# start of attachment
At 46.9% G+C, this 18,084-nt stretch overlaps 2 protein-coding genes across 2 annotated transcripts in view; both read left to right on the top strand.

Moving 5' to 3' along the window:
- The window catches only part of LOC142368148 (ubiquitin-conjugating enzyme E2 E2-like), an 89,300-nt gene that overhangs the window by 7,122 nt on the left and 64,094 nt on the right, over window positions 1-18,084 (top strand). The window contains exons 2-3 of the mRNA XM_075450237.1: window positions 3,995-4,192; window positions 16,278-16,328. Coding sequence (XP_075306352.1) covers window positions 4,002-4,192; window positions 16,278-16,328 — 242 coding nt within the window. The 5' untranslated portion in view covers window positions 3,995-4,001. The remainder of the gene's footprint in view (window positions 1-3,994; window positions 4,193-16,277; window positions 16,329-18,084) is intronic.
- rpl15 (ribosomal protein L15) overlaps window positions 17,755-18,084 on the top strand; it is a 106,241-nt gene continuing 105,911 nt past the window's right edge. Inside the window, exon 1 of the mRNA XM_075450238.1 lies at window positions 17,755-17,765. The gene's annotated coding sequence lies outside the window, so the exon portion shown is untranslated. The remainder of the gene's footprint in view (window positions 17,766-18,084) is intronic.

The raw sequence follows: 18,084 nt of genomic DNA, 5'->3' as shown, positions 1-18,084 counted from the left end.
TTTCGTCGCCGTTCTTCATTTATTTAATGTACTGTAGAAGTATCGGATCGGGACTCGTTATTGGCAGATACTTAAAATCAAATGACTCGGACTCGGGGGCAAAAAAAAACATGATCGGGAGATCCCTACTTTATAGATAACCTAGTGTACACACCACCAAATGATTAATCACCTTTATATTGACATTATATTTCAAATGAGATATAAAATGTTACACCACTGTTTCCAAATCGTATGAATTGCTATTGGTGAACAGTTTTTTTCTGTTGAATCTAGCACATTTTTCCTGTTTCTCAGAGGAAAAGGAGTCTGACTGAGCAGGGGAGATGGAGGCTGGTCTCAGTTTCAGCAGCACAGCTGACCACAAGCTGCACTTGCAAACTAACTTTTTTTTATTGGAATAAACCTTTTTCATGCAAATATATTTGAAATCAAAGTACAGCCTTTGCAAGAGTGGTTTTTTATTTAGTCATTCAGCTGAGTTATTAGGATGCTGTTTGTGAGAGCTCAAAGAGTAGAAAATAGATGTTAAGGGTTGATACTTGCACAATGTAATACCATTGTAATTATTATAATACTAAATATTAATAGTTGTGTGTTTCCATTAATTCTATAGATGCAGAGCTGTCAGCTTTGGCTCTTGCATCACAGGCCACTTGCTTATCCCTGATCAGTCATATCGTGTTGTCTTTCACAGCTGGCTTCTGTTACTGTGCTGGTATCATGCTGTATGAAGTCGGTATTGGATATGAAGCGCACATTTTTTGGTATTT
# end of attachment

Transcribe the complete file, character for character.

At 46.9% G+C, this 18,084-nt stretch overlaps 2 protein-coding genes across 2 annotated transcripts in view; both read left to right on the top strand.

Moving 5' to 3' along the window:
- The window catches only part of LOC142368148 (ubiquitin-conjugating enzyme E2 E2-like), an 89,300-nt gene that overhangs the window by 7,122 nt on the left and 64,094 nt on the right, over window positions 1-18,084 (top strand). The window contains exons 2-3 of the mRNA XM_075450237.1: window positions 3,995-4,192; window positions 16,278-16,328. Coding sequence (XP_075306352.1) covers window positions 4,002-4,192; window positions 16,278-16,328 — 242 coding nt within the window. The 5' untranslated portion in view covers window positions 3,995-4,001. The remainder of the gene's footprint in view (window positions 1-3,994; window positions 4,193-16,277; window positions 16,329-18,084) is intronic.
- rpl15 (ribosomal protein L15) overlaps window positions 17,755-18,084 on the top strand; it is a 106,241-nt gene continuing 105,911 nt past the window's right edge. Inside the window, exon 1 of the mRNA XM_075450238.1 lies at window positions 17,755-17,765. The gene's annotated coding sequence lies outside the window, so the exon portion shown is untranslated. The remainder of the gene's footprint in view (window positions 17,766-18,084) is intronic.

The raw sequence follows: 18,084 nt of genomic DNA, 5'->3' as shown, positions 1-18,084 counted from the left end.
TTTCGTCGCCGTTCTTCATTTATTTAATGTACTGTAGAAGTATCGGATCGGGACTCGTTATTGGCAGATACTTAAAATCAAATGACTCGGACTCGGGGGCAAAAAAAAACATGATCGGGAGATCCCTACTTTATAGATAACCTAGTGTACACACCACCAAATGATTAATCACCTTTATATTGACATTATATTTCAAATGAGATATAAAATGTTACACCACTGTTTCCAAATCGTATGAATTGCTATTGGTGAACAGTTTTTTTCTGTTGAATCTAGCACATTTTTCCTGTTTCTCAGAGGAAAAGGAGTCTGACTGAGCAGGGGAGATGGAGGCTGGTCTCAGTTTCAGCAGCACAGCTGACCACAAGCTGCACTTGCAAACTAACTTTTTTTTATTGGAATAAACCTTTTTCATGCAAATATATTTGAAATCAAAGTACAGCCTTTGCAAGAGTGGTTTTTTATTTAGTCATTCAGCTGAGTTATTAGGATGCTGTTTGTGAGAGCTCAAAGAGTAGAAAATAGATGTTAAGGGTTGATACTTGCACAATGTAATACCATTGTAATTATTATAATACTAAATATTAATAGTTGTGTGTTTCCATTAATTCTATAGATGCAGAGCTGTCAGCTTTGGCTCTTGCATCACAGGCCACTTGCTTATCCCTGATCAGTCATATCGTGTTGTCTTTCACAGCTGGCTTCTGTTACTGTGCTGGTATCATGCTGTATGAAGTCGGTATTGGATATGAAGCGCACATTTTTTGGTATTT